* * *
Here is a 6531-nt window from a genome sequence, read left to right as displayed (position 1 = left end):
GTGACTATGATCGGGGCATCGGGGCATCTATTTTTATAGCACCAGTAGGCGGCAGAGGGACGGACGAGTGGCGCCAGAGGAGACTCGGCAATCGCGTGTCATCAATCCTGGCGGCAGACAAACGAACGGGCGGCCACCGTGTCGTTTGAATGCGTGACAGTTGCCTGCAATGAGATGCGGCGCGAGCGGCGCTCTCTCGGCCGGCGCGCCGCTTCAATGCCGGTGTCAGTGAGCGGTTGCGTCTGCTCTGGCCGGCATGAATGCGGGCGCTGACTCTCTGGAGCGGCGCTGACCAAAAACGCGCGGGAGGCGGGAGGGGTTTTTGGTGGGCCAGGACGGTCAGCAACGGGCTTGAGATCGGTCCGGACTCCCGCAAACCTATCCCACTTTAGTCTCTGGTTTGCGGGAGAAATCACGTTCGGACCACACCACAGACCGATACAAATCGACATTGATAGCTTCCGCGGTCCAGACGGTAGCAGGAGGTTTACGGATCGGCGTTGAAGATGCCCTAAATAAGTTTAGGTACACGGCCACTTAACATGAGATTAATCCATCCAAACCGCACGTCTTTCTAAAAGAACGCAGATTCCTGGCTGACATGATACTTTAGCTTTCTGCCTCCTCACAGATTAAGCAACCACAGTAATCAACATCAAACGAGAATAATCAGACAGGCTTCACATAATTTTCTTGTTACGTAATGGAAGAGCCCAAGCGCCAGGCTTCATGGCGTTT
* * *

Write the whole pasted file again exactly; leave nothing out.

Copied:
Here is a 6531-nt window from a genome sequence, read left to right as displayed (position 1 = left end):
GTGACTATGATCGGGGCATCGGGGCATCTATTTTTATAGCACCAGTAGGCGGCAGAGGGACGGACGAGTGGCGCCAGAGGAGACTCGGCAATCGCGTGTCATCAATCCTGGCGGCAGACAAACGAACGGGCGGCCACCGTGTCGTTTGAATGCGTGACAGTTGCCTGCAATGAGATGCGGCGCGAGCGGCGCTCTCTCGGCCGGCGCGCCGCTTCAATGCCGGTGTCAGTGAGCGGTTGCGTCTGCTCTGGCCGGCATGAATGCGGGCGCTGACTCTCTGGAGCGGCGCTGACCAAAAACGCGCGGGAGGCGGGAGGGGTTTTTGGTGGGCCAGGACGGTCAGCAACGGGCTTGAGATCGGTCCGGACTCCCGCAAACCTATCCCACTTTAGTCTCTGGTTTGCGGGAGAAATCACGTTCGGACCACACCACAGACCGATACAAATCGACATTGATAGCTTCCGCGGTCCAGACGGTAGCAGGAGGTTTACGGATCGGCGTTGAAGATGCCCTAAATAAGTTTAGGTACACGGCCACTTAACATGAGATTAATCCATCCAAACCGCACGTCTTTCTAAAAGAACGCAGATTCCTGGCTGACATGATACTTTAGCTTTCTGCCTCCTCACAGATTAAGCAACCACAGTAATCAACATCAAACGAGAATAATCAGACAGGCTTCACATAATTTTCTTGTTACGTAATGGAAGAGCCCAAGCGCCAGGCTTCATGGCGTTT